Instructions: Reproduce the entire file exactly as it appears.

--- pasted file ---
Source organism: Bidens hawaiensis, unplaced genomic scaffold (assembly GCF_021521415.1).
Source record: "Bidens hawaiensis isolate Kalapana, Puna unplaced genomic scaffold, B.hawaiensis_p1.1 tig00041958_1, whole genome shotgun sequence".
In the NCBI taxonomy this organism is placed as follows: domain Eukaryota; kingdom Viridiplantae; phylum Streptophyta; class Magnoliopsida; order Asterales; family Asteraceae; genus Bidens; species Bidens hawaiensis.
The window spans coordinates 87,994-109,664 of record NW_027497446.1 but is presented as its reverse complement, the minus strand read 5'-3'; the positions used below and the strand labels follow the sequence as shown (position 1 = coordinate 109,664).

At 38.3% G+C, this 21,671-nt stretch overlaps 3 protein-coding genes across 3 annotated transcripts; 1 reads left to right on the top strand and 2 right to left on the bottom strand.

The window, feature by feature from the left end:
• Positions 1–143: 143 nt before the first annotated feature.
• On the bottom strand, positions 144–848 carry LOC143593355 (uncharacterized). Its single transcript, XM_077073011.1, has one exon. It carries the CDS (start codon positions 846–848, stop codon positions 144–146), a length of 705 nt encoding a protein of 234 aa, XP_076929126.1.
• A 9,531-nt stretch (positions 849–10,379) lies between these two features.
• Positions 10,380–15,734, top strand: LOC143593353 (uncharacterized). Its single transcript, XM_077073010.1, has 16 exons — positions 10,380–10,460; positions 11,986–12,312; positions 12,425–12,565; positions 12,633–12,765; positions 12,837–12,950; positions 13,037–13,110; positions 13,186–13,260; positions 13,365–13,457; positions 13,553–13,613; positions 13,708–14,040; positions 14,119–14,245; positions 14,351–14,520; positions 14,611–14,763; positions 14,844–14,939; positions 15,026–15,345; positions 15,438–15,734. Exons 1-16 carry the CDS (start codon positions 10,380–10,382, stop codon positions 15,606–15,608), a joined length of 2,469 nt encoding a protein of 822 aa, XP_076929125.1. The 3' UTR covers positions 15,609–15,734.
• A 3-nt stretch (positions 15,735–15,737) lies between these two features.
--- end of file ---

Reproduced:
Source organism: Bidens hawaiensis, unplaced genomic scaffold (assembly GCF_021521415.1).
Source record: "Bidens hawaiensis isolate Kalapana, Puna unplaced genomic scaffold, B.hawaiensis_p1.1 tig00041958_1, whole genome shotgun sequence".
In the NCBI taxonomy this organism is placed as follows: domain Eukaryota; kingdom Viridiplantae; phylum Streptophyta; class Magnoliopsida; order Asterales; family Asteraceae; genus Bidens; species Bidens hawaiensis.
The window spans coordinates 87,994-109,664 of record NW_027497446.1 but is presented as its reverse complement, the minus strand read 5'-3'; the positions used below and the strand labels follow the sequence as shown (position 1 = coordinate 109,664).

At 38.3% G+C, this 21,671-nt stretch overlaps 3 protein-coding genes across 3 annotated transcripts; 1 reads left to right on the top strand and 2 right to left on the bottom strand.

The window, feature by feature from the left end:
• Positions 1–143: 143 nt before the first annotated feature.
• On the bottom strand, positions 144–848 carry LOC143593355 (uncharacterized). Its single transcript, XM_077073011.1, has one exon. It carries the CDS (start codon positions 846–848, stop codon positions 144–146), a length of 705 nt encoding a protein of 234 aa, XP_076929126.1.
• A 9,531-nt stretch (positions 849–10,379) lies between these two features.
• Positions 10,380–15,734, top strand: LOC143593353 (uncharacterized). Its single transcript, XM_077073010.1, has 16 exons — positions 10,380–10,460; positions 11,986–12,312; positions 12,425–12,565; positions 12,633–12,765; positions 12,837–12,950; positions 13,037–13,110; positions 13,186–13,260; positions 13,365–13,457; positions 13,553–13,613; positions 13,708–14,040; positions 14,119–14,245; positions 14,351–14,520; positions 14,611–14,763; positions 14,844–14,939; positions 15,026–15,345; positions 15,438–15,734. Exons 1-16 carry the CDS (start codon positions 10,380–10,382, stop codon positions 15,606–15,608), a joined length of 2,469 nt encoding a protein of 822 aa, XP_076929125.1. The 3' UTR covers positions 15,609–15,734.
• A 3-nt stretch (positions 15,735–15,737) lies between these two features.